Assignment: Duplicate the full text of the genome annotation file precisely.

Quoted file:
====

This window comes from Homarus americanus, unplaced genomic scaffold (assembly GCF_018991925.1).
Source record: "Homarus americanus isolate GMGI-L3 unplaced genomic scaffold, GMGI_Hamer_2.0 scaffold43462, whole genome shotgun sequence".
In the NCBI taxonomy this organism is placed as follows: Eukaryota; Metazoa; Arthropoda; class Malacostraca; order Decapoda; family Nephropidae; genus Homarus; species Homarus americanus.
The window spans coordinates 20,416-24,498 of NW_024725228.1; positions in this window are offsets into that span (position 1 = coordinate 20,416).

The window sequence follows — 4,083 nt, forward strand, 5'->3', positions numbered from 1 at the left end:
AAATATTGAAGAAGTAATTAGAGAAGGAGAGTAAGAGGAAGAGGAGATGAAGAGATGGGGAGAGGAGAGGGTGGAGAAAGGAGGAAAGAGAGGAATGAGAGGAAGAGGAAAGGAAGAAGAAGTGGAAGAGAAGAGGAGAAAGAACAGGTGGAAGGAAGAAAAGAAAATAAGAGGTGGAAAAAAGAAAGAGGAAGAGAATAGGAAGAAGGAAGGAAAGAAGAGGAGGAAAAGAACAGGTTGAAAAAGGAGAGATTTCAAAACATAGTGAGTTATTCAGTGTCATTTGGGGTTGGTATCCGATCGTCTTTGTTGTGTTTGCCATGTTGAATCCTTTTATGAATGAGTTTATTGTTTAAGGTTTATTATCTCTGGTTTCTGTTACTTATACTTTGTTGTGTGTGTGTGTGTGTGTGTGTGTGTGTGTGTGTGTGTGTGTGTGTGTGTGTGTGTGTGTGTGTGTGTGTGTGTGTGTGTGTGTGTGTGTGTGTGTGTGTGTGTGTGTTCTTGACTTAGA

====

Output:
This window comes from Homarus americanus, unplaced genomic scaffold (assembly GCF_018991925.1).
Source record: "Homarus americanus isolate GMGI-L3 unplaced genomic scaffold, GMGI_Hamer_2.0 scaffold43462, whole genome shotgun sequence".
In the NCBI taxonomy this organism is placed as follows: Eukaryota; Metazoa; Arthropoda; class Malacostraca; order Decapoda; family Nephropidae; genus Homarus; species Homarus americanus.
The window spans coordinates 20,416-24,498 of NW_024725228.1; positions in this window are offsets into that span (position 1 = coordinate 20,416).

The window sequence follows — 4,083 nt, forward strand, 5'->3', positions numbered from 1 at the left end:
AAATATTGAAGAAGTAATTAGAGAAGGAGAGTAAGAGGAAGAGGAGATGAAGAGATGGGGAGAGGAGAGGGTGGAGAAAGGAGGAAAGAGAGGAATGAGAGGAAGAGGAAAGGAAGAAGAAGTGGAAGAGAAGAGGAGAAAGAACAGGTGGAAGGAAGAAAAGAAAATAAGAGGTGGAAAAAAGAAAGAGGAAGAGAATAGGAAGAAGGAAGGAAAGAAGAGGAGGAAAAGAACAGGTTGAAAAAGGAGAGATTTCAAAACATAGTGAGTTATTCAGTGTCATTTGGGGTTGGTATCCGATCGTCTTTGTTGTGTTTGCCATGTTGAATCCTTTTATGAATGAGTTTATTGTTTAAGGTTTATTATCTCTGGTTTCTGTTACTTATACTTTGTTGTGTGTGTGTGTGTGTGTGTGTGTGTGTGTGTGTGTGTGTGTGTGTGTGTGTGTGTGTGTGTGTGTGTGTGTGTGTGTGTGTGTGTGTGTGTGTGTGTGTGTGTGTGTTCTTGACTTAGA